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Course Descriptions

CMT 401: Essentials of Clinical Laboratory Science (3 cr.) Fall Semester

This course is offered in the first 5 weeks of the program beginning in the Fall semester and the schedule is Monday through Friday; 8:30am-4pm. The learning model is wrap around lecture followed by hands on laboratory experiences. The total number of hours including lecture and lab experiences is 150. In class didactic contact time is 37.5 hours. The methods used are largely student centered laboratory exercises designed to prepare students for the clinical practicum. Didactic time is limited to the practical knowledge required for students to competently engage in laboratory activities.

  1. Overview:
    • Orientation-Program Overview; Review of Student Handbook and Policies: ½ day
    • Clinical Laboratory Safety; Infection Control; Universal Precautions; Ethics and Data Integrity: ½ day
    • Pre-analytic Techniques and Patient Safety Goals: ½ day
    • Phlebotomy Training: ½ day
  2. Basic Laboratory Techniques in the content areas listed below (with approximate number of days spent on each subject indicated).
    • Clinical Chemistry: 5 days
    • Clinical Hematology: 5 days​
    • Immunohematology and Transfusion Medicine: 5 days
    • Clinical Microbiology & Serologic Techniques: 6 days
    • Renal Physiology and Urinalysis: 2 days

CMT 402: Clinical Practicum I (7 cr.) Fall Semester

This clinical practicum is 325 hours in the fall semester beginning immediately after the 4 weeks of CMT 401 are completed. (The lectures for the non-clinical courses are offered 8-10 hours per week outside of this course.) The schedule will be available before course registration begins.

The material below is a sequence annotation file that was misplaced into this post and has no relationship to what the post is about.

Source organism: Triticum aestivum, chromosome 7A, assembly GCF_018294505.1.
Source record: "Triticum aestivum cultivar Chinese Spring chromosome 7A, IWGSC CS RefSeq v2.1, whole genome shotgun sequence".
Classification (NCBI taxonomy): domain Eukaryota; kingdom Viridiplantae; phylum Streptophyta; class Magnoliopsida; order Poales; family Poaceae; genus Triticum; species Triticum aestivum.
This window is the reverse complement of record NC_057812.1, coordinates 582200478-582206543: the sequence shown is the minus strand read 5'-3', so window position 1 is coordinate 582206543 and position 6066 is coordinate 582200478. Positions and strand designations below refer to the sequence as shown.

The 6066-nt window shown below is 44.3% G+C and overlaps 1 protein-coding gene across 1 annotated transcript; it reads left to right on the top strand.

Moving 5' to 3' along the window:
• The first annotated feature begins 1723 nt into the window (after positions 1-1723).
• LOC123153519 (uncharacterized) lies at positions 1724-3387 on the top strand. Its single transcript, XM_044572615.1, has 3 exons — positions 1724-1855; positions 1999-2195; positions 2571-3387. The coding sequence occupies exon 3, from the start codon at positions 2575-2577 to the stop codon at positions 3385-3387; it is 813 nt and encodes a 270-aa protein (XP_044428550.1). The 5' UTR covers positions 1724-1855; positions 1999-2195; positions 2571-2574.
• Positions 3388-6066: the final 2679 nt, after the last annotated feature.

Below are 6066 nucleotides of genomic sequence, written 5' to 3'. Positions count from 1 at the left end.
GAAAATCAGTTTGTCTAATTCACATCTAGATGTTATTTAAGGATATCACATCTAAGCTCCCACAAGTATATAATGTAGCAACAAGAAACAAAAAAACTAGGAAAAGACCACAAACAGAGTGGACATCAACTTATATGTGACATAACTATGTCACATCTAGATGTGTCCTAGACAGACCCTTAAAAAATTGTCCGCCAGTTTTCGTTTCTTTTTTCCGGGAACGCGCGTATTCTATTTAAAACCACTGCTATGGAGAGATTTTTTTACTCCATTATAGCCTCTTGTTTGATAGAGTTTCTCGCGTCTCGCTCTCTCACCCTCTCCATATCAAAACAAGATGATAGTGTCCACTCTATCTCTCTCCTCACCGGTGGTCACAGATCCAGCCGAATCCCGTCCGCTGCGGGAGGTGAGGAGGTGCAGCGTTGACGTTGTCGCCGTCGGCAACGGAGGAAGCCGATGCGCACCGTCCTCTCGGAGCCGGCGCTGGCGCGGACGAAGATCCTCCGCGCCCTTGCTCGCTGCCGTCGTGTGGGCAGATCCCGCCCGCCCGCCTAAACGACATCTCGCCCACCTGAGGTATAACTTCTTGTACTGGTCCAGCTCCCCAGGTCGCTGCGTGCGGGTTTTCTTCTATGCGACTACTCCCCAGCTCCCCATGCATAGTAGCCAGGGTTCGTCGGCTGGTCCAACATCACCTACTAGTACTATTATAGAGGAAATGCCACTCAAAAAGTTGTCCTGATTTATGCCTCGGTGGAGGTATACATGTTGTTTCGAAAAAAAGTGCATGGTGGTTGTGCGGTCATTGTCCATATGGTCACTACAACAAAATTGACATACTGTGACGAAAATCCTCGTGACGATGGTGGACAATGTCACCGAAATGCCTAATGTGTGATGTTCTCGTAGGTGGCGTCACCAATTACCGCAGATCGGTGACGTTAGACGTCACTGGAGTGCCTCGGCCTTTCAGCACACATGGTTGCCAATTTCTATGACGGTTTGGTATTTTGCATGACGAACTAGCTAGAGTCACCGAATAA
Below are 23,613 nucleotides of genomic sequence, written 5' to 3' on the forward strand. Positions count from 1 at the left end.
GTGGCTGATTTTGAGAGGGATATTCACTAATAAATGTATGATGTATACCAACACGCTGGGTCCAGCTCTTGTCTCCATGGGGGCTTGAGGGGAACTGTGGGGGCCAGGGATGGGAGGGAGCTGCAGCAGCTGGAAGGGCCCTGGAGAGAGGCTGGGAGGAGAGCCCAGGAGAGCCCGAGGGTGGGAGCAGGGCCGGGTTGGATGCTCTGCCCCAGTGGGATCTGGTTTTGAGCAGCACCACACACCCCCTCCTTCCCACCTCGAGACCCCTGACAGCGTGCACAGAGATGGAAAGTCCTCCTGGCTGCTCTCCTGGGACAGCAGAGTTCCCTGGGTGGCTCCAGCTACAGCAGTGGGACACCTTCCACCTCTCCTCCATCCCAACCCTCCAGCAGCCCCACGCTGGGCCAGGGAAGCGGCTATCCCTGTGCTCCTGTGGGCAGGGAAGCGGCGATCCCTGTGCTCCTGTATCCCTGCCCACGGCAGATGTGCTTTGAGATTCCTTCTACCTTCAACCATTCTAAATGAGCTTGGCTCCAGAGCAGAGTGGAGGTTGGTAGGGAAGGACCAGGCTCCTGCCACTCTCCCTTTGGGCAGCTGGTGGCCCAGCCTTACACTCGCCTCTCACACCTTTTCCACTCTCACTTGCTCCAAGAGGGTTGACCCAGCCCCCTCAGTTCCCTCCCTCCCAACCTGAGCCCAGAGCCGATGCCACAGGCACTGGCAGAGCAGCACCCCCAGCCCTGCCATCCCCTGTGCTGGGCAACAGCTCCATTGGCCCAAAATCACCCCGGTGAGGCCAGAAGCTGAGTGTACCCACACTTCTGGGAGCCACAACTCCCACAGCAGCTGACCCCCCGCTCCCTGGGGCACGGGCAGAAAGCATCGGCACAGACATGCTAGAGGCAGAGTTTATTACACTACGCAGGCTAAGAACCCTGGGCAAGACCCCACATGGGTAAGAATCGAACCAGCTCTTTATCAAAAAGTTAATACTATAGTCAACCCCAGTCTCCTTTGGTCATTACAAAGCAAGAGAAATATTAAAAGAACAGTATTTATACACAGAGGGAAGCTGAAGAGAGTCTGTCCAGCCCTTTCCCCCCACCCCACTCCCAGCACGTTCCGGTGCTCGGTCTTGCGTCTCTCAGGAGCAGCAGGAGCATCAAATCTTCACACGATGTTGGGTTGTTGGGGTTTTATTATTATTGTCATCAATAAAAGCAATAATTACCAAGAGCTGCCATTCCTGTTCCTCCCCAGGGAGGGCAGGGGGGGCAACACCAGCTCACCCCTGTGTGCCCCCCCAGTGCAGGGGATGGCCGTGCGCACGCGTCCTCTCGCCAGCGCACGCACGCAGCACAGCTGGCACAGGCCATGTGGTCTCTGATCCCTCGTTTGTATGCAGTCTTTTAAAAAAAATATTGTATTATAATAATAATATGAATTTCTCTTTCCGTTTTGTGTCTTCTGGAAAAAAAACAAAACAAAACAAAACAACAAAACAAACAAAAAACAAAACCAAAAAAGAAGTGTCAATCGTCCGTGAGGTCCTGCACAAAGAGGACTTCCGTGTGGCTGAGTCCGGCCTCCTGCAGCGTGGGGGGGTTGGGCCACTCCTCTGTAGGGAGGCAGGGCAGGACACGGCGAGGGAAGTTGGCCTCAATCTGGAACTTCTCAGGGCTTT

This course is entirely composed of supervised clinical experiences scheduled in the following disciplines: Blood Bank and Transfusion Medicine, Clinical Chemistry, Clinical Hematology & Hemostasis, Clinical Microbiology, Urinalysis, Immunology/Serology, Histopathology, Phlebotomy, and Laboratory Management and Operations. Didactic time is limited to the practical knowledge required for students to meet targeted learning outcomes and to achieve competency in the clinical laboratory procedures and protocols as assigned. Students are supervised throughout these experiences by a NYS Licensed Clinical Laboratory Technologist.

CMT 403: Clinical Practicum II (8.5 cr.) Spring Semester

This clinical practicum is 425 hours in the spring semester. (The lectures for the non-clinical courses are offered 8-10 hours per week outside of this course.) The schedule will be available before course registration begins.

This course is entirely composed of supervised clinical experiences scheduled in the following disciplines: Blood Bank and Transfusion Medicine, Clinical Chemistry, Clinical Hematology & Hemostasis, Clinical Microbiology, Urinalysis, Immunology/Serology, Histopathology, Phlebotomy, and Laboratory Management and Operations. Didactic time is limited to the practical knowledge required for students to meet targeted learning outcomes and to achieve competency in the clinical laboratory procedures and protocols as assigned. Students are supervised throughout these experiences by a NYS Licensed Clinical Laboratory Technologist.

CMT 404: Special Topics in Clinical Laboratory Science (0.5 cr.) Spring Semester

This course offers 7.5 hours of traditional didactic material. The format used for this course is seminar style whereby faculty experts are invited to lecture on specialty topics of Laboratory Sciences, including: Tissue Typing-HLA, Advanced Molecular Diagnostic Studies, Cytogenetics and Micro-Array.

Readings and lectures are designed to provide students with basic understandings of the diagnostic tests provided by these departments and the scientific principles of the methodologies. Students will also make correlations between test results and diagnosis, prognosis and disease management.